Union minister Rajeev Chandrasekhar. (File image/X)
Highlighting the national strategy on AI, Chandrasekhar emphasised its pivotal role in addressing societal challenges. However, he acknowledged the ethical concerns encircling AI, notably biases, privacy violations, and transparency issues
During Parliament’s winter session, Lok Sabha members directed their attention toward the implications of artificial intelligence (AI) and sought detailed insights from minister of state for electronics and information technology Rajeev Chandrasekhar. The discussions revolved around the potential impact, regulatory plans, initiatives, and challenges linked with AI technology.
The questions posed by the members primarily targeted the government’s strategy concerning AI deployment and its alignment with global regulations. Minister Chandrasekhar laid out the government’s ambitious vision, stating: “The government expects artificial intelligence to be a kinetic enabler of India’s fast-growing digital and innovation economy. The government’s mission is to harness the potential of AI for real-life use cases in governance, healthcare, agriculture, language translation, etc, to make AI beneficial to citizens and communities.”
Highlighting the national strategy on AI, Chandrasekhar emphasised its pivotal role in addressing societal challenges. However, he acknowledged the ethical concerns encircling AI, notably biases, privacy violations, and transparency issues. To counter these, he underlined the ongoing efforts to standardise responsible AI development and India’s active participation in the Global Partnership on Artificial Intelligence (GPAI).
Queries about the need for regulations in AI usage prompted Chandrasekhar to delineate the government’s framework. He explained that recognising the potential harms emerging technologies might pose, the government has proactively established a robust framework through the IT Act and amended IT rules to regulate user harms.
Chandrasekhar then stated that to cultivate a trusted AI innovation ecosystem, the government has taken multifaceted steps which include the constitution of expert groups to design IndiaAI’s operational aspects, focusing on establishing Centers of Excellence (CoEs) on AI and creating frameworks for data governance. He also noted that the ministry has also launched the ‘National AI Portal’ which serves as a comprehensive repository of AI initiatives.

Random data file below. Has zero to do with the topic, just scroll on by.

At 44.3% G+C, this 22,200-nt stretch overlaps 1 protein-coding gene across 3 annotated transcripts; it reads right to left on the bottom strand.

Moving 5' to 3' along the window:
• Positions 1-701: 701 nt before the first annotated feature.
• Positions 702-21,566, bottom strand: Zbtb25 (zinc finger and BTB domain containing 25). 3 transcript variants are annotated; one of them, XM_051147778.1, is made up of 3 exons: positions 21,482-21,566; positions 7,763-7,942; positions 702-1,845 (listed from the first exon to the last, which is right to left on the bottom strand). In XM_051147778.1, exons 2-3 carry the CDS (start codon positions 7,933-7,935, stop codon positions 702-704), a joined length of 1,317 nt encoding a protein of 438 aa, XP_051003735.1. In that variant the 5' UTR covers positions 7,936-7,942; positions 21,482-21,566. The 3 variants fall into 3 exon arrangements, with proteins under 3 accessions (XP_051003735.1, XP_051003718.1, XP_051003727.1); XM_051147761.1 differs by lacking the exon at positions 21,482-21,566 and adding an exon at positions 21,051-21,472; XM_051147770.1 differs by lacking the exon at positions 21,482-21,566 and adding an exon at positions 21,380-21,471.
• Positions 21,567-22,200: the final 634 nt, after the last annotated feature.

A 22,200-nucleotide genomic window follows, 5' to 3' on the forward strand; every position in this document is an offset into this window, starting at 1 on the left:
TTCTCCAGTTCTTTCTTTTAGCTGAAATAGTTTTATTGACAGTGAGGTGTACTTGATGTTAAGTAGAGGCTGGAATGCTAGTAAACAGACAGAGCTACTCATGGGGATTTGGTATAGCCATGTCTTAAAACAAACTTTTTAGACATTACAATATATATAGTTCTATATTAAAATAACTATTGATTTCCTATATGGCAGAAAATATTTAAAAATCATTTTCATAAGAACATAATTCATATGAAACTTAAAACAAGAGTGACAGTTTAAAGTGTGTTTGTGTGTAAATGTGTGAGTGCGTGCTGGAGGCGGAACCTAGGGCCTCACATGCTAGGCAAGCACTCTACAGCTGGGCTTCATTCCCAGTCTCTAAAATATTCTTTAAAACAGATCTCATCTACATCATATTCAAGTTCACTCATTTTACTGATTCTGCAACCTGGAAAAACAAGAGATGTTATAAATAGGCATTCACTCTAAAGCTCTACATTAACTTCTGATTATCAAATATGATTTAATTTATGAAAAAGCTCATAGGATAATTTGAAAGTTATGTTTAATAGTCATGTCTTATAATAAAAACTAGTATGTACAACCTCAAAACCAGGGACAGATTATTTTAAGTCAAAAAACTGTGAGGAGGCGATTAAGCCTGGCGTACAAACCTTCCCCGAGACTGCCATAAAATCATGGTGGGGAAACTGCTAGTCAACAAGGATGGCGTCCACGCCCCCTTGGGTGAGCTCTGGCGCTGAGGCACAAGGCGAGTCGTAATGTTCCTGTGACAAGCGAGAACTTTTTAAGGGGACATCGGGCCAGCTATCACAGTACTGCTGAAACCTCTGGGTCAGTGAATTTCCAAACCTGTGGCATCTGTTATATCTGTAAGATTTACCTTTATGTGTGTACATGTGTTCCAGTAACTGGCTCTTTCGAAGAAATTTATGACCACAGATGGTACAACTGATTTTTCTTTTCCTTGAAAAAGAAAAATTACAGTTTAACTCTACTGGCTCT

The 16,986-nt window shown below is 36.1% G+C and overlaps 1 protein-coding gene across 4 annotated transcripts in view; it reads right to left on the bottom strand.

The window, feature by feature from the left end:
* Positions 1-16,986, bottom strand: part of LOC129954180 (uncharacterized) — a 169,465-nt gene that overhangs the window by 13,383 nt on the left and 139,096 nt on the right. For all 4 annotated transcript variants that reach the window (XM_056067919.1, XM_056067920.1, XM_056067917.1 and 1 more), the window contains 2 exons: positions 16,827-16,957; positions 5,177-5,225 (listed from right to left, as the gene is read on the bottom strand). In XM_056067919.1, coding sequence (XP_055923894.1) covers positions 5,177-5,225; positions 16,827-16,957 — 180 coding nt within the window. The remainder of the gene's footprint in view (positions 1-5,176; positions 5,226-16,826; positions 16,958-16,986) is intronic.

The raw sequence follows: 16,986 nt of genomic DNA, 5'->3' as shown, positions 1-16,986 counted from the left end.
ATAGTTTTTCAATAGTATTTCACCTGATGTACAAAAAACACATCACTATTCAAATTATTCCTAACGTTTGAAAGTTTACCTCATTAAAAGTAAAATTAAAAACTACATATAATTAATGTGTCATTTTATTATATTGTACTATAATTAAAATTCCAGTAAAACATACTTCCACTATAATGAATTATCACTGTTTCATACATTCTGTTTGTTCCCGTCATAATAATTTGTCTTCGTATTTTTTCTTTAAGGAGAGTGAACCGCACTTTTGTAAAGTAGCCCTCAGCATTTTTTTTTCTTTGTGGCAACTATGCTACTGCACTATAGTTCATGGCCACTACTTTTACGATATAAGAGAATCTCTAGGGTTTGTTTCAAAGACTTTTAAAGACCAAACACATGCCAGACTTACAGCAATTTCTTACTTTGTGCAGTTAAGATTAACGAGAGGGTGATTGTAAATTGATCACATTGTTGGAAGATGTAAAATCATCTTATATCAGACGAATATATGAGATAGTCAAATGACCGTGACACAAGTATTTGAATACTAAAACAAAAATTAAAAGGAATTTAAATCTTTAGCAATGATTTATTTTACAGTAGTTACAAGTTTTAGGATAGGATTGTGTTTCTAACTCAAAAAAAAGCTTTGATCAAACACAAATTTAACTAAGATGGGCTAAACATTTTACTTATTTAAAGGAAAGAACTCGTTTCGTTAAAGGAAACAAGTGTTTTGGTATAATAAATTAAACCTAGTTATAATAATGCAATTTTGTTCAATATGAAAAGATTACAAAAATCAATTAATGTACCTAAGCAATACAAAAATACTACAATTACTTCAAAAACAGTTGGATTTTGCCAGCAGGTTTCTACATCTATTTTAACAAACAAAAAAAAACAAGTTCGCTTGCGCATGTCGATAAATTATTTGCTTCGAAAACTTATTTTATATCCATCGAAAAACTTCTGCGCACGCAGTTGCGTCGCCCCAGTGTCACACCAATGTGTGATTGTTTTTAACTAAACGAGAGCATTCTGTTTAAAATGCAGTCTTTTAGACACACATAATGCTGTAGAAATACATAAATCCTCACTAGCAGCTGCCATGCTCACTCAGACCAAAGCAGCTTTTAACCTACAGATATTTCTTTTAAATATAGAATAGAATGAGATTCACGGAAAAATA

Moreover, initiatives such as ‘FutureSkills PRIME’, the ‘Visvesvaraya PhD Scheme’, ‘Responsible AI for Youth 2022’, and ‘YUVAi’ illustrate the government’s dedication to upskilling and empowering youth in AI technologies, says Chandrasekhar. As per the response shared by the minister, infrastructure development also takes centre stage, notably the proof-of-concept project on AIRAWAT for AI research and knowledge dissemination, alongside AI computing facilities established by the National Informatics Centre.
Delving into concerns about deepfake techniques, Chandrasekhar reiterated the government’s commitment to ensuring a secure online environment. He mentioned that the IT Rules mandate obligations on intermediaries to prevent the spread of false information, including deepfakes.
Chandrasekhar also stated that to combat the dangers posed by deepfake-generated misinformation, the ministry has directed significant social media platforms to enforce stringent measures, outlining specific directories. “In case of failure to follow diligence as provided in the IT Rules, 2021, by intermediaries, they shall lose their safe harbour protection under section 79 of the IT Act and shall be liable for consequential action,” he added.
The parliamentary discussions underscored the government’s diligent efforts to navigate the intricate landscape of AI. The focus remains on fostering a conducive environment for the responsible deployment of AI technology while safeguarding citizen safety and trust.